Full Online Books
BOOK CATEGORIES
Authors Authors Short Stories Short Stories Long Stories Long Stories Funny Stories Funny Stories Love Stories Love Stories Stories For Kids Stories For Kids Poems Poems Essays Essays Nonfictions Nonfictions Plays Plays Folktales Folktales Fairy Tales Fairy Tales Fables Fables Learning Kitchen Learning Kitchen
LINKS
Valid XHTML 1.0 Transitional Free Classified Website Without Registration Free Classified Website Daniel Company
Twitter Twitter Add book
donate
Full Online Book HomePoemsSeventy-six
Famous Authors (View All Authors)
Seventy-six Post by :styles98 Category :Poems Author :William Cullen Bryant Date :January 2011 Read :1109

Click below to download : Seventy-six (Format : PDF)

Seventy-six

What heroes from the woodland sprung,
When, through the fresh awakened land,
The thrilling cry of freedom rung,
And to the work of warfare strung
The yeoman's iron hand!

Hills flung the cry to hills around,
And ocean-mart replied to mart,
And streams whose springs were yet unfound,
Pealed far away the startling sound
Into the forest's heart.

Then marched the brave from rocky steep,
From mountain river swift and cold;
The borders of the stormy deep,
The vales where gathered waters sleep,
Sent up the strong and bold,--

As if the very earth again
Grew quick with God's creating breath,
And, from the sods of grove and glen,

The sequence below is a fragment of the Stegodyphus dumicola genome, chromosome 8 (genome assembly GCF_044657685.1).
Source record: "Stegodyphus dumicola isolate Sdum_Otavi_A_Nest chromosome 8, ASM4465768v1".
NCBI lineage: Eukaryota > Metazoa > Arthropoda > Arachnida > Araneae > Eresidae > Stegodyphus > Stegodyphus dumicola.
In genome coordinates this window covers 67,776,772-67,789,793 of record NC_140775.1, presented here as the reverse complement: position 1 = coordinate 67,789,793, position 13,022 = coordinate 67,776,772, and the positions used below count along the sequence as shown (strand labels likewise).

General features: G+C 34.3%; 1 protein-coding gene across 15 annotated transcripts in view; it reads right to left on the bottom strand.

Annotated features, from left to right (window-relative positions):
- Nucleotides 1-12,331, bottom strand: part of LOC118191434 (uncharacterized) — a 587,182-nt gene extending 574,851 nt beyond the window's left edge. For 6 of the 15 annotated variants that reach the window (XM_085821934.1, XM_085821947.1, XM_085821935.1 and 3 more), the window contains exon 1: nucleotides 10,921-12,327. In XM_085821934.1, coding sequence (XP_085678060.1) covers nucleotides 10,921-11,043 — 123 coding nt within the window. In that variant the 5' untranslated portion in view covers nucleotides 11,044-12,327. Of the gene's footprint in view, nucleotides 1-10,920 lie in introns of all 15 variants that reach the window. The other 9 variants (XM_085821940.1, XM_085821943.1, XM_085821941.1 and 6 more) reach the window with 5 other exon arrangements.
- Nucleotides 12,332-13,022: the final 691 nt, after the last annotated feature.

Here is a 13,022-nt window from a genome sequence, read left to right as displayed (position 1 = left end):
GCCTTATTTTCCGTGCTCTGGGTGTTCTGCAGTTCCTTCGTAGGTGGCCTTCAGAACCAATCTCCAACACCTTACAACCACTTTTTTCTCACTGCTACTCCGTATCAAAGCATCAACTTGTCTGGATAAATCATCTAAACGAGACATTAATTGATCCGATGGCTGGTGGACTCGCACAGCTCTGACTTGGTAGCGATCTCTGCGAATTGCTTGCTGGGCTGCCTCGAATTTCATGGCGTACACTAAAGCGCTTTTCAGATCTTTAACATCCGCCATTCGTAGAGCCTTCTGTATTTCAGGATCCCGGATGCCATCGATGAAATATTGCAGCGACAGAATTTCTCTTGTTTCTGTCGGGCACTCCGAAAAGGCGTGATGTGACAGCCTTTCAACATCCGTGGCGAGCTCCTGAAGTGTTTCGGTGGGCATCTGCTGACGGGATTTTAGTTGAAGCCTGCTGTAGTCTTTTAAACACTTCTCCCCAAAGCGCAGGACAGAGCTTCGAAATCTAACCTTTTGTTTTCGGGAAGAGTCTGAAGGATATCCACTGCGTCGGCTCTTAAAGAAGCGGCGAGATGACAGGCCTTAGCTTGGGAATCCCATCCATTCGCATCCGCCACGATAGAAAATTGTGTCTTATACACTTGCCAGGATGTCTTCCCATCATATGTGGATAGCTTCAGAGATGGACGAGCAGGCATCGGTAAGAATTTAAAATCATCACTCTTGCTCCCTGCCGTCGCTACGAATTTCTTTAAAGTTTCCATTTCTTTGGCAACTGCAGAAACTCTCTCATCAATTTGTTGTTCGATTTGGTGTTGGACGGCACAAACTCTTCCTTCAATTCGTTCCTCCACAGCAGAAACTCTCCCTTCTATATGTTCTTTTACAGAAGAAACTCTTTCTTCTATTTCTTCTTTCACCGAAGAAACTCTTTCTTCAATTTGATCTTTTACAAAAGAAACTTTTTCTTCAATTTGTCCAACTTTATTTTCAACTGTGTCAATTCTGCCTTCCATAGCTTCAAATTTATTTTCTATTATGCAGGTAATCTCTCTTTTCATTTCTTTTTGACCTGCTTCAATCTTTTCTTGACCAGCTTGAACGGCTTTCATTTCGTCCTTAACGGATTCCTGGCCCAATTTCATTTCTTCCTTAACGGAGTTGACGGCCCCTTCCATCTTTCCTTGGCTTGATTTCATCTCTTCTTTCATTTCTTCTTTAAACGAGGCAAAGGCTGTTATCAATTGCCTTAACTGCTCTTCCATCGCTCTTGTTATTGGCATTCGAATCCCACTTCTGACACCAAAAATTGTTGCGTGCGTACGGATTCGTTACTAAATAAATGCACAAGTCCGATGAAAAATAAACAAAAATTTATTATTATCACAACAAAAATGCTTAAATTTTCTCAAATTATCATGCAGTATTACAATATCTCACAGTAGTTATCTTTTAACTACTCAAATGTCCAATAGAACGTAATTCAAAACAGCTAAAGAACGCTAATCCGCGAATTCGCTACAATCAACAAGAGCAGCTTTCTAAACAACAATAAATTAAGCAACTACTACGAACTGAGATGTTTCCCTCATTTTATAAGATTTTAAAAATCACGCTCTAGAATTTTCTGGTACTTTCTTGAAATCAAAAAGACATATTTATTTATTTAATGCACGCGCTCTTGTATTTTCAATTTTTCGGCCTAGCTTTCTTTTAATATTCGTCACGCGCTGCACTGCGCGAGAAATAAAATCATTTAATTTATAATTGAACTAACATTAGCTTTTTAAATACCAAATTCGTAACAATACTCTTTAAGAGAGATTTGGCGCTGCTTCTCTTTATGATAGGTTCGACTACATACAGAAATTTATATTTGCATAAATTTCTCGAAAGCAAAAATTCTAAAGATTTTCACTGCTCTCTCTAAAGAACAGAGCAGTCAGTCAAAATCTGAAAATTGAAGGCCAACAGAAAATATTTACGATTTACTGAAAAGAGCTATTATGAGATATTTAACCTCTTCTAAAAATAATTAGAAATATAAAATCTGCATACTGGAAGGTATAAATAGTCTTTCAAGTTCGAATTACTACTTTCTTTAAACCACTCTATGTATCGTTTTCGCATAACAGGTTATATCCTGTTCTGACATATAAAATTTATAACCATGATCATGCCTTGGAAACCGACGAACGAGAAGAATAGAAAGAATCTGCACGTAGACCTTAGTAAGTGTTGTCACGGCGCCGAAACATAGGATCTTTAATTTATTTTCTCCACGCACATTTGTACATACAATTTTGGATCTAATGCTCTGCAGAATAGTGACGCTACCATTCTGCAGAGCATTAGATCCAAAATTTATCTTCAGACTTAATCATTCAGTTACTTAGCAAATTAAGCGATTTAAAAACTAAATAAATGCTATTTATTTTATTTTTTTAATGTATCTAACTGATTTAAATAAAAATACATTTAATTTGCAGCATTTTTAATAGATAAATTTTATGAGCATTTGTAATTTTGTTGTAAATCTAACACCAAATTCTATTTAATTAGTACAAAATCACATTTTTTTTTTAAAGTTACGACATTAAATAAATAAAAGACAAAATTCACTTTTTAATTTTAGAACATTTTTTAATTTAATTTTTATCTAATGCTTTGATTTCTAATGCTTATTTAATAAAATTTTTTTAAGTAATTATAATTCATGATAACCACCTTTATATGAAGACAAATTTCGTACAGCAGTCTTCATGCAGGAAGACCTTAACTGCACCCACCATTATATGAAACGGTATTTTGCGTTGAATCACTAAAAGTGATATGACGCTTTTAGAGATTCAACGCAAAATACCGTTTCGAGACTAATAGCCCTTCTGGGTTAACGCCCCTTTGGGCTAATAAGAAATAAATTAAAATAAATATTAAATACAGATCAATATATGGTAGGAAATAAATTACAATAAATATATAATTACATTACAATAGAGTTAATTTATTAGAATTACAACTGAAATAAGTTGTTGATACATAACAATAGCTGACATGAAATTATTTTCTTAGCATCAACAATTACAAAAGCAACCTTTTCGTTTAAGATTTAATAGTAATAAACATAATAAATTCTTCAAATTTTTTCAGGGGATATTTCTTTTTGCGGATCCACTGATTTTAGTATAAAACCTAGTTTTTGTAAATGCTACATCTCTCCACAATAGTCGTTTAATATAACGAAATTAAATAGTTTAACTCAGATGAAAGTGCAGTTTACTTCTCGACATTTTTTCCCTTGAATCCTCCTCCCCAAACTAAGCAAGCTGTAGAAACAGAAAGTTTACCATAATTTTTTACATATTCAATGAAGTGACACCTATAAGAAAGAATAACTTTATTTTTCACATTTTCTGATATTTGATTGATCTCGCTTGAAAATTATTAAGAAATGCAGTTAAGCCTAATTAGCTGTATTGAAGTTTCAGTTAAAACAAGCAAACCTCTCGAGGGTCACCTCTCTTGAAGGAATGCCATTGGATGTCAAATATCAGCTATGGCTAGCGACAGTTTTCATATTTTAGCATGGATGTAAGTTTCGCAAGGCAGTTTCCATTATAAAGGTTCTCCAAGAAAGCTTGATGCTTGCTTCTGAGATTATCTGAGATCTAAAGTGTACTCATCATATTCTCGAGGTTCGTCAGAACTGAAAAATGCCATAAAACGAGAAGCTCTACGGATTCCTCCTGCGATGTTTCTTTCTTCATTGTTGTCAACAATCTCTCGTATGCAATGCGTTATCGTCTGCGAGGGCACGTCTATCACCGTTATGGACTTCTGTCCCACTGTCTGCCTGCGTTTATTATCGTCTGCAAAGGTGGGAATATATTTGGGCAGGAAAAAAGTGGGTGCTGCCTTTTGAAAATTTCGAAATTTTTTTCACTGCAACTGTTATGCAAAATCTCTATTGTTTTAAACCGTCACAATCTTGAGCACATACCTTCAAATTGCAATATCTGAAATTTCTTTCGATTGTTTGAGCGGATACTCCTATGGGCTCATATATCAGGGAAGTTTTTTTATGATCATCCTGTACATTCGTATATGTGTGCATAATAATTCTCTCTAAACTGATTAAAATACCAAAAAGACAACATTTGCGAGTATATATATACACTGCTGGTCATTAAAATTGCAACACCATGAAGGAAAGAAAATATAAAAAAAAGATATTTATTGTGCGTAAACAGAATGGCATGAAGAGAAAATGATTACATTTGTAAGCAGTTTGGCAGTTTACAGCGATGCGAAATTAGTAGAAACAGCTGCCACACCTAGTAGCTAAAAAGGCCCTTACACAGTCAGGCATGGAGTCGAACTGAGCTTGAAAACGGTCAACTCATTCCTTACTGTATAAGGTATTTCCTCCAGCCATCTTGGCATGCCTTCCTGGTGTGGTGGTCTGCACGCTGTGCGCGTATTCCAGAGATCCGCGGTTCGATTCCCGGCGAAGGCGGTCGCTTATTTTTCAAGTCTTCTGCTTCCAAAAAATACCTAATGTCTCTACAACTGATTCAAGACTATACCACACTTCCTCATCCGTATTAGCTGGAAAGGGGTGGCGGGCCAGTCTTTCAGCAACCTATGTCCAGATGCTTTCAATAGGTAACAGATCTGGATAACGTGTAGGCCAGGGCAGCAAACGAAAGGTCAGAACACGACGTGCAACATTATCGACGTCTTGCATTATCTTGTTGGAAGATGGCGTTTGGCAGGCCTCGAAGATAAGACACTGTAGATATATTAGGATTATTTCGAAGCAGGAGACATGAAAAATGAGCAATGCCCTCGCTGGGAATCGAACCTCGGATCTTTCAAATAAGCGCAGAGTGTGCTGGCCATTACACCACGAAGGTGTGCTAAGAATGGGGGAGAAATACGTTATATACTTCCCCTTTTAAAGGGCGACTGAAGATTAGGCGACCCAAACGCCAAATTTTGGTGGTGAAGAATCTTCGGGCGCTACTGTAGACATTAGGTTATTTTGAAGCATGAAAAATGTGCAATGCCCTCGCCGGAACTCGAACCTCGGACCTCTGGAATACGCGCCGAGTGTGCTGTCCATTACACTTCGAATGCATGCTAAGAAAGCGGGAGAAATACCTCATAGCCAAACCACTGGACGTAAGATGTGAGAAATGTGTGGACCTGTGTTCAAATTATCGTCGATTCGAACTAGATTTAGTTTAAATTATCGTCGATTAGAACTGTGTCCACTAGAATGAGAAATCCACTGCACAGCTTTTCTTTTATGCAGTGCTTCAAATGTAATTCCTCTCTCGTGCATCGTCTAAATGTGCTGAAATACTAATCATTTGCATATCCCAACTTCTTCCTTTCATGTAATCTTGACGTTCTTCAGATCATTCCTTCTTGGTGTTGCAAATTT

Rose ranks of lion-hearted men
To battle to the death.

The wife, whose babe first smiled that day,
The fair fond bride of yestereve,
And aged sire and matron gray,
Saw the loved warriors haste away,
And deemed it sin to grieve.

Already had the strife begun;
Already blood on Concord's plain
Along the springing grass had run,
And blood had flowed at Lexington,
Like brooks of April rain.

That death-stain on the vernal sward
Hallowed to freedom all the shore;
In fragments fell the yoke abhorred--
The footstep of a foreign lord
Profaned the soil no more.


(The end)
William Cullen Bryant's poem: Seventy-Six

If you like this book please share to your friends :
NEXT BOOKS

The Living Lost The Living Lost

The Living Lost
Matron! the children of whose love, Each to his grave, in youth hath passed,And now the mould is heaped above The dearest and the last!Bride! who dost wear the widow's veilBefore the wedding flowers are pale!Ye deem the human heart enduresNo deeper, bitterer grief than yours.Yet there are pangs of keener wo, Of which the sufferers never speak,Nor to the world's cold pity show The tears that scald the cheek,Wrung from their eyelids by the shameAnd guilt of those they shrink to name,Whom once they loved with cheerful will,And love, though fallen and branded, still.Weep, ye who sorrow for the dead,
PREVIOUS BOOKS

The Hunter Of The Prairies The Hunter Of The Prairies

The Hunter Of The Prairies
Ay, this is freedom!--these pure skies Were never stained with village smoke:The fragrant wind, that through them flies, Is breathed from wastes by plough unbroke.Here, with my rifle and my steed, And her who left the world for me,I plant me the red deer feed In the green desert--and am free.For here the fair savannas know No barriers in the bloomy grass;Wherever breeze of heaven may blow, Or beam of heaven may glance, I pass.In pastures, measureless as air, The bison is my noble game;The bounding elk, whose antlers tear The branches, falls before my aim.Mine are the river-fowl that
NEXT 10 BOOKS | PREVIOUS 10 BOOKS | RANDOM 10 BOOKS
LEAVE A COMMENT